Hold the Fries
It looks like a new McDonald’s, which the Watsonville City Council approved 6-0, won’t be coming to downtown Watsonville without a fight.
Mayor Karina Cervantez, who was out of town for the meeting, has cited concerns about its conflict with downtown’s historic character and the city’s efforts to curb obesity. She isn’t the only one worried about the plan. Council candidate Jimmy Dutra has been sounding off against the plan—as has Digital NEST founder Jacob Martinez, who started a Facebook event called “Say No to Downtown McDonalds.”
“We have a different vision of what downtown should be, and that is definitely not more fast food,” Martinez says. “We’re finally on this path of changing people’s perceptions about the community.”
More than 175 people are listed as attending for the Oct. 14 city council meeting, where opponents want to grill the Council on its recent vote. It’s unclear how many will show and how many are “attending” only in solidarity, but a petition against the plan has more than 500 signatures.
Martinez is upset partly because the City Council talked big about health in 2010, when it passed the Healthy Eating Options Ordinance. The system it created requires that a restaurant have six health points on a city scoring system to get a building permit.
McDonald’s, city planner Keith Boyle explained at a September meeting, has at least eight points for its fruit and vegetable selection, low-fat salad dressing, skim milk, staff training, calorie information, and free water. JACOB PIERCE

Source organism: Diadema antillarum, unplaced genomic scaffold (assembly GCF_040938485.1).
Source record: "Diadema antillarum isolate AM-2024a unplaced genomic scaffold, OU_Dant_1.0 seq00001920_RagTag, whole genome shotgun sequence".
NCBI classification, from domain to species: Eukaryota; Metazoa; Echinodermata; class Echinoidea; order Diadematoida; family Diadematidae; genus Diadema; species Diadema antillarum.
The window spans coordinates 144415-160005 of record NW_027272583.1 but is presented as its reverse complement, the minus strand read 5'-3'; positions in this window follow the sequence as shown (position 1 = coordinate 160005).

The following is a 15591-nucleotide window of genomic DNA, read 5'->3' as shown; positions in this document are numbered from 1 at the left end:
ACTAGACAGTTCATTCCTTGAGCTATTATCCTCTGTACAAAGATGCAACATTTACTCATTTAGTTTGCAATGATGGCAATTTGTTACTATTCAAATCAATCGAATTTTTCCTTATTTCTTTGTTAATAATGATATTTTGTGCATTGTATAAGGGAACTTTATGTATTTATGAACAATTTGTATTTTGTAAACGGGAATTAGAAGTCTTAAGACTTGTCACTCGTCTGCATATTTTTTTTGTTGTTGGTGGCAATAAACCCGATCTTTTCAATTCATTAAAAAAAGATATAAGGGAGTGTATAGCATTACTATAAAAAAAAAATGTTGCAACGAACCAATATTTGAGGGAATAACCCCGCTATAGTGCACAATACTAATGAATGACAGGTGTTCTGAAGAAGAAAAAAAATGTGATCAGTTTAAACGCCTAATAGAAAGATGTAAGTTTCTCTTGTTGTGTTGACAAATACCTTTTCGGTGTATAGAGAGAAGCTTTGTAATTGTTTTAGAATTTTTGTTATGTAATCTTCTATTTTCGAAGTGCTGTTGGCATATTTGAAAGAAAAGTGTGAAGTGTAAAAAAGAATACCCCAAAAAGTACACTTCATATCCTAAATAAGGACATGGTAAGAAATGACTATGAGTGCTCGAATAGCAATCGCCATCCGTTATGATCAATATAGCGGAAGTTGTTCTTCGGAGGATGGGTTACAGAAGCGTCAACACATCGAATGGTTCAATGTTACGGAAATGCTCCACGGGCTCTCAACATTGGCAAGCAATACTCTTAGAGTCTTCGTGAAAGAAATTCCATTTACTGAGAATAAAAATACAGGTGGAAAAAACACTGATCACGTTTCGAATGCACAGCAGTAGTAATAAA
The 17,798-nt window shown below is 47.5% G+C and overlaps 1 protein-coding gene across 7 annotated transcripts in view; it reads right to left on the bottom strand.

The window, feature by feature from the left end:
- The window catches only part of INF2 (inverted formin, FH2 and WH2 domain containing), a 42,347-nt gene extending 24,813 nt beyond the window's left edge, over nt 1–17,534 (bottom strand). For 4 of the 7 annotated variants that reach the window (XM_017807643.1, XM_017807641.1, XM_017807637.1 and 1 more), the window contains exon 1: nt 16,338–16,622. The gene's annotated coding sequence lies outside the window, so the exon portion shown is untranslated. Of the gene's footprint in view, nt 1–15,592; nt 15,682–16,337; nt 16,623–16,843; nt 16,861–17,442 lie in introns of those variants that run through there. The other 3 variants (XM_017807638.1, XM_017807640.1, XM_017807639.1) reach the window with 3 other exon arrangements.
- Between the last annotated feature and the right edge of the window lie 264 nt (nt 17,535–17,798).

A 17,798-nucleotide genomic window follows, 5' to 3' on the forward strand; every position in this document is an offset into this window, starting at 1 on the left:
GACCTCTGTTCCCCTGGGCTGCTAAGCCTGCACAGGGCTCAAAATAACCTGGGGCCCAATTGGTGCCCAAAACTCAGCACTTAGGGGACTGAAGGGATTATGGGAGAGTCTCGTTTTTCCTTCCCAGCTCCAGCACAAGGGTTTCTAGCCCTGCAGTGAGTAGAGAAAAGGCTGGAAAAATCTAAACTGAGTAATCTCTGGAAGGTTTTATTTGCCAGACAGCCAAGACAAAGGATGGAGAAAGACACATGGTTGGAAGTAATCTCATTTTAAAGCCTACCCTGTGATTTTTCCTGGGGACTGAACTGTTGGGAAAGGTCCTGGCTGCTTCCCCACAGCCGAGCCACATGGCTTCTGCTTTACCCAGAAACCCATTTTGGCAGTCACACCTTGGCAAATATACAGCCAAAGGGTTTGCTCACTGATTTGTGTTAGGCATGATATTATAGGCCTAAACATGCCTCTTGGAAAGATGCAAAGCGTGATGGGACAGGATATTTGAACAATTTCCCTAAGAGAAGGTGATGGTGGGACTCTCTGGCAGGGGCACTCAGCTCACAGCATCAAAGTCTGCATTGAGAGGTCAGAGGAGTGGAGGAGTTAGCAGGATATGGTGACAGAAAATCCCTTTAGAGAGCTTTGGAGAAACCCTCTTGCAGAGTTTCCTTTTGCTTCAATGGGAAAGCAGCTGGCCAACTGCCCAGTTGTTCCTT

Capsule of Health
An important piece of history will be sealed away for future generations on Oct. 11, when the Santa Cruz Community Health Center, formerly known as the Santa Cruz Women’s Health Clinic, buries a time capsule in their newly opened East Cliff Family Health Center.
The Health Center has unique roots. In 1974, 14 UC Santa Cruz students founded the Health Center’s first iteration, called the Women’s Health Collective. The Collective was founded on feminist healthcare principals, meaning “equality, providing healthcare for anyone and everyone,” says board member Joan Burns.
The Collective then grew into the Women’s Health Clinic, which treated women and children in their downtown location. A few years ago, with the Affordable Care Act on the horizon, the clinic saw the need to expand. They now see all genders, changed their name to Santa Cruz Community Health Center and opened up their new site in East Cliff Village.
“Feminism has really changed since the ’60s and ’70s, and it’s a much broader-based concept now,” says Burns.
That unique history will be placed into the time capsule, via items such as documents from the past four decades, T-shirts, and a copy of the Affordable Care Act. The time capsule will be opened in 35 years, on the Clinic’s 75th anniversary.
Putting the capsule’s contents together has offered a chance to reflect on where women’s health care used to be. “[I have learned] how much women really had to negotiate to get the kind of care that they needed,” says Burns. SALLY NEAS